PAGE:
Yes. Wow. I'm shoulder to shoulder. Yeah, it turns out open sea would be easier we keep from going around the little islands that we've got right to maintain our beach metaphor. So yeah, there was no there was no single incident that I could sit and go oh, that was you know, we almost died right there. We add in the fact that we have multiples running at the same time, I could have one on the shoal and one just sailing clear, right. So but the the learning that you get over that experience on people on the internet glibly say, hey, you should fail as fast as you can and start over again. So yeah, we've been doing that for 26 years. And I think that the The, the, one of the very first premises that we that we have to work on is you, you have this dual sort of reaction of, I have to believe in the products that we're building, I'm 100% if I don't believe in the entrepreneur, and the product and the market space, and the product market fit, and hey, this could work, we don't want to do it, because we don't want to be associated with you know, not successful things. And at the same time, that means that you emotionally get drawn into that product and that market and that and that CEO in that idea. And so there's this sort of pool between rational thought and looking at something and the emotion that goes around the I have to believe to do it. And at the same time, I need to be skeptical enough to go It's my money am I going to spend it right? And that balance shifts back and forth you know, as you get closer to the shore and as you get more into open water right the those two things become you know, your steering wheel of what's going to happen. So there are many times where the emotional drive and belief in the product and belief in the entrepreneur lead us ashore right around the ship because you can 100% believe you're right and be 100% wrong. Right. And I think that's that's one of the things about investing early on is due diligence and continued due diligence and believe your gut sometimes by not just that not just that you know, hey, this is great I and good money after bad and look Good, we could power through that, that I keep using this metaphor, but I'm going to stick with it. We can power through that sandbank, right and make it to the other side, if we're just going fast enough, when we hit it, it's like, you should not be thinking that way. You should be thinking, I'm not hitting the show, right and, and be able to go around it and stay in open water. And as a very difficult lesson, to teach yourself over years and years and years,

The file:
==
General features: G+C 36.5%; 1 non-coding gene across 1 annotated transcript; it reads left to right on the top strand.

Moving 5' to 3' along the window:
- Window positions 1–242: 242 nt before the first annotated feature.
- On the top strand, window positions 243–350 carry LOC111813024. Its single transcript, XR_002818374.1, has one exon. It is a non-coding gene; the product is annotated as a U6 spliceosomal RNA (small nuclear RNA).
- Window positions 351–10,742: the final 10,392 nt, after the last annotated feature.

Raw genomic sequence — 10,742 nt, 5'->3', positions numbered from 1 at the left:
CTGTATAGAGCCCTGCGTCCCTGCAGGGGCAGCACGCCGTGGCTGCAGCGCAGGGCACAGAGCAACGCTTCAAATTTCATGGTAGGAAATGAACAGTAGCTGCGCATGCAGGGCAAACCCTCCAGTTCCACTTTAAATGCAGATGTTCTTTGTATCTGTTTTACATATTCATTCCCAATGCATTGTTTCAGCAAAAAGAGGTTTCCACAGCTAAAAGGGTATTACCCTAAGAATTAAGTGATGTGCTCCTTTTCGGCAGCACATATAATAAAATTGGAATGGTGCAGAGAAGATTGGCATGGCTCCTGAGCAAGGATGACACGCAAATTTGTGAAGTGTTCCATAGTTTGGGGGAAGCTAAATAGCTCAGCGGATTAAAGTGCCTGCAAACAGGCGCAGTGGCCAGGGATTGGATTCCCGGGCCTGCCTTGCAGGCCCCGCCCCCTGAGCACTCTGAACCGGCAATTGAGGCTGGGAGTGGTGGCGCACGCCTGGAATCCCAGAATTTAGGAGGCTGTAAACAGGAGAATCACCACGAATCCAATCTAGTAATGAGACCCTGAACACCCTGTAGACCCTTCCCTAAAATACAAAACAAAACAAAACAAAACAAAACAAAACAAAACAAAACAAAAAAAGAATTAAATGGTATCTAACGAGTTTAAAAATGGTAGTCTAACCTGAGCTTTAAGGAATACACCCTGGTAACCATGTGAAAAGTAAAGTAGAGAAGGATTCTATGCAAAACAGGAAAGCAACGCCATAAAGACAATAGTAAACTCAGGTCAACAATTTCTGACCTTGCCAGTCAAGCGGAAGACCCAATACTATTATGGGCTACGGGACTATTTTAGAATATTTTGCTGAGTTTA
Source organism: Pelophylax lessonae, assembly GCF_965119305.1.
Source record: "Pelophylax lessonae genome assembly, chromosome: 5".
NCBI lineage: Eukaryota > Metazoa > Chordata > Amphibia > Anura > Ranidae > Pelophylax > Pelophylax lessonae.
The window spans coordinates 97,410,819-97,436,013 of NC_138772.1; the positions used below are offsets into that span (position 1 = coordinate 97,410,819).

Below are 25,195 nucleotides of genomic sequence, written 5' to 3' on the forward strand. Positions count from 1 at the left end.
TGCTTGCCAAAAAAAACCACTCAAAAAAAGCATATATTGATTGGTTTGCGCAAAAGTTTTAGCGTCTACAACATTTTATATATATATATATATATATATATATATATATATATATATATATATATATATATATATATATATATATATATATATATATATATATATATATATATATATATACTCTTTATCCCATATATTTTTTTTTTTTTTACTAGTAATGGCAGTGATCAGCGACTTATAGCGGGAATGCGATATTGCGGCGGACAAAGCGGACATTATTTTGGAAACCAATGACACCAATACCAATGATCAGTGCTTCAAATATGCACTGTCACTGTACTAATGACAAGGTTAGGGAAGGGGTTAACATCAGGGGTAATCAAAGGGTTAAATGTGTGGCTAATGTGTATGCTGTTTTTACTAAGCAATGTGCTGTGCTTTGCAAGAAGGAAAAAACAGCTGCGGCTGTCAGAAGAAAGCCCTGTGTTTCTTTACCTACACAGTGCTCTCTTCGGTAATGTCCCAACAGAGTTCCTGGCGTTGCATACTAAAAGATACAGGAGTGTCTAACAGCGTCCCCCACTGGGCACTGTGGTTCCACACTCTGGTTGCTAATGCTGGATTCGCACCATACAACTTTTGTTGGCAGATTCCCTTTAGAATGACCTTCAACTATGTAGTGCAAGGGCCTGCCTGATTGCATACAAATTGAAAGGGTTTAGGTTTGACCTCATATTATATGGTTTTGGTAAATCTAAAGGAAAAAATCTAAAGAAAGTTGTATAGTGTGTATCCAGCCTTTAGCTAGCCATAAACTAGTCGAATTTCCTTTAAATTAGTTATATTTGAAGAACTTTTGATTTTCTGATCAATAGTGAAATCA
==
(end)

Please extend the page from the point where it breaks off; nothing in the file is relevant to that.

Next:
Andrew Stotz 10:27
you know, I was thinking about in your case, and the way you've been through a lot of different experiences, I kind of feel like I want to go through what you learn, and then come back to some, some questions I have about some stories, but maybe you could just share, I mean, that first thing that you've talked about, that you learn is that you've got to believe. But you've got to also doubt, but you've got to also do your due diligence continually. Let's just describe, what have you learned from all of those years of going, you know, back and forth. Um,

Chris Slee 11:05